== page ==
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Rear drive shafts & wheel bearings rotoflex


Mat
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Hi

My rotoflex rubber couplings were very worn and had big splits, so I decided to replace them along with the UJs while I was at it. I'm sure you will agree:

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So I ordered off e bay a pair of second hand drive shafts one was fine the other one had the hub nut threads badly cross threaded, so they both had to go back. 

So I got hold of new rotoflex couplings (QH not too bad quality as far as I know?) a spring lifter & a Triumph hub puller. Then last Thursday I started with the NS as that coupling looked worse. Everything came apart easily (about 1 1/2 hours)I replaced the coupling and the UJ. Now to putting it all back together, what a nightmare! trying to line up the rear suspension for the bolts, even with the correct tools! (any advice of the order to put things back together will be most welcome as I need to do the other side, plus the N/S will probably need to come apart again!) I did it in the end with about 3 jacks in various different places. Hours later I finally managed to get it back together, only to find that even tho the threads looked ok, the old or new hub nut would not go on!!

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So all day Friday I was looking for a 5/8 UNF thread cutting die to see if I could do it that way (without having to take it all apart again!) but I could not find one. So I rang a local Triumph (second hand) parts supplier to see if he had a outer half shaft, yes he did! Actually he had 2, but one of them had bad hub nut threads (I see a pattern emerging! Must be a weak point on them?)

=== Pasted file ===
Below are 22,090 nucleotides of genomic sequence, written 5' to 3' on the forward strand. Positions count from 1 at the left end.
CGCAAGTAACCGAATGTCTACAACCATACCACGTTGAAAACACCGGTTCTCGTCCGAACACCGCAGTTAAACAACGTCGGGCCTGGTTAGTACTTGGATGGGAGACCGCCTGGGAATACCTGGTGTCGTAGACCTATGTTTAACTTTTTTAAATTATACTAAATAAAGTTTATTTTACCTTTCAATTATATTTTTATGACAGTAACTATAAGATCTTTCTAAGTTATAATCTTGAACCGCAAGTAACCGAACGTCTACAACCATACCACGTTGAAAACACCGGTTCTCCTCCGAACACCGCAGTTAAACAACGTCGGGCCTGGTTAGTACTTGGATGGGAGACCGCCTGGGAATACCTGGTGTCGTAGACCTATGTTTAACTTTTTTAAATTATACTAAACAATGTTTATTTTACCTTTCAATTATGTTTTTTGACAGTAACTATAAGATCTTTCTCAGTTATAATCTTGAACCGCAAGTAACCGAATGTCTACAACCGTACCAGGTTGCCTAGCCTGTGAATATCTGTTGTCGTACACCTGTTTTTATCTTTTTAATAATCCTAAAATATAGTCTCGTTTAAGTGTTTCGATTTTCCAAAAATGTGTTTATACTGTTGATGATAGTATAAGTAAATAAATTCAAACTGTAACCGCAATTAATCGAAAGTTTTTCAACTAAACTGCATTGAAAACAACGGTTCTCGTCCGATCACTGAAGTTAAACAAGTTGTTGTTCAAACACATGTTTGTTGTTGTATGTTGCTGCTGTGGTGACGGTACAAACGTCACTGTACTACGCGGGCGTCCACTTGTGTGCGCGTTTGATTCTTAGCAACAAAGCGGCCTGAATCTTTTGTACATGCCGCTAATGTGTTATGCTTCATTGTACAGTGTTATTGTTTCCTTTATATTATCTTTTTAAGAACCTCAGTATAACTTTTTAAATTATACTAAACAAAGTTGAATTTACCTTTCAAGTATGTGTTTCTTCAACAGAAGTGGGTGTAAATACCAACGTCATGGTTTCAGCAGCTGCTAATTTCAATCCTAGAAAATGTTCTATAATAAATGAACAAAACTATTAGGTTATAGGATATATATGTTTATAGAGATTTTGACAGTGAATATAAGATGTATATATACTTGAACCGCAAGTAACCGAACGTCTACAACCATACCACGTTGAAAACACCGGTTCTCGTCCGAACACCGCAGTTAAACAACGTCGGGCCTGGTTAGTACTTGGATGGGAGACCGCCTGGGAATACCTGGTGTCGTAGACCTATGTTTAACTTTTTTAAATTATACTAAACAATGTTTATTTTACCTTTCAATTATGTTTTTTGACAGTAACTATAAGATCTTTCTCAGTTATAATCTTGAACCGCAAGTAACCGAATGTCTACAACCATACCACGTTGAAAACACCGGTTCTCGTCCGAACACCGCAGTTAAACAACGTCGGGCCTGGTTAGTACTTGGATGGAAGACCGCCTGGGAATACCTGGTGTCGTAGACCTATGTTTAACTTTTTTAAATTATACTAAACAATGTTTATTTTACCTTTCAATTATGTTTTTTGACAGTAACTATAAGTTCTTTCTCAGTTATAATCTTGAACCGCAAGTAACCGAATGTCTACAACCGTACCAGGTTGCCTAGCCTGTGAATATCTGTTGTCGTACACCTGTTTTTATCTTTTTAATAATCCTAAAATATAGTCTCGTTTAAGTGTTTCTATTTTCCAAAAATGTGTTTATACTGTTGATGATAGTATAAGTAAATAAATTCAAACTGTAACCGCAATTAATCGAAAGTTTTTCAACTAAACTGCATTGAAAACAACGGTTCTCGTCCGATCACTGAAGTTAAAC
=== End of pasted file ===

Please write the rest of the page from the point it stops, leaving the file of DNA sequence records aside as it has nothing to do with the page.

So on Saturday apart it all came again, with a ratchet strap I managed to get the coupling off and back on the other shaft. (one of the threads for the coupling mount was not very good, so I had to use a long suspension bolt and nut) Got it all back together and on the road.

I did notice that when I pushed the hub on as far as it would go, and torquing the hub nut up correctly, the hub seemed to fit a little further out than before. I Presumed if I put the bearing shims back as they were they would be fine. When I drive it it seems smoother on moving off, but above 50 mph there is some vibration from the rear end (I presume that will be the nut and bolt?) and some wheel bearing noise (that was always there a little sometimes, but now a bit worse)

I Know people are going to say "welcome to the joys of Rotoflex!!"

So now onto my questions before I take the other side apart:

1) I've been thinking of maybe getting a CV conversion, Are they a lot better? are they as easy to fit as said? should they outlive the car? Where will I get things like replacement cv boots from in a few years time? Are there any downsides to the CV conversion?  So overall is it worth doing?

2) Are shimming the rear bearings a mythical secret special  tool act that you need to take to a "Rotoflex specialist" (whoever they are) As Jigsaw, Rimmers and others sites suggest? If no How do I do It?

3) Can the vertical link, bearings, driveshaft and hub be put together off the car, then attached to the car

Many Thanks

Matt

 

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I will jump to the last bit. I had a rotoflex GT6 25 years ago, and it wasn't easy then....(though proper couplings were easily available, even Unipart boxed ones)However, like many things I have forgotten the details of setting it up. 

Anyway, when I built my current spitfire, I wanted CV Rotoflex as it is (arguably) the best suspension setup. I went down the "Nick Jones" route which is a bit DIY. (it uses an adaptor on the diff output flange, then a Volvo Lobro joint, Rover100 driveshaft and mgf/R100 outer CV) and the most wonderful part of all is that the rear uprights are machined to accept the R100/MGF bearing. No setting up at all, just torque it up. 

I know a chap who has fitted several CV conversions for people, the TSSC one and the original Canley ones. So much easier to fit once the bearings are set up, and really it is a no-brainer if the car gets used much as the non-genuine rotoflexes are never going to last too long.....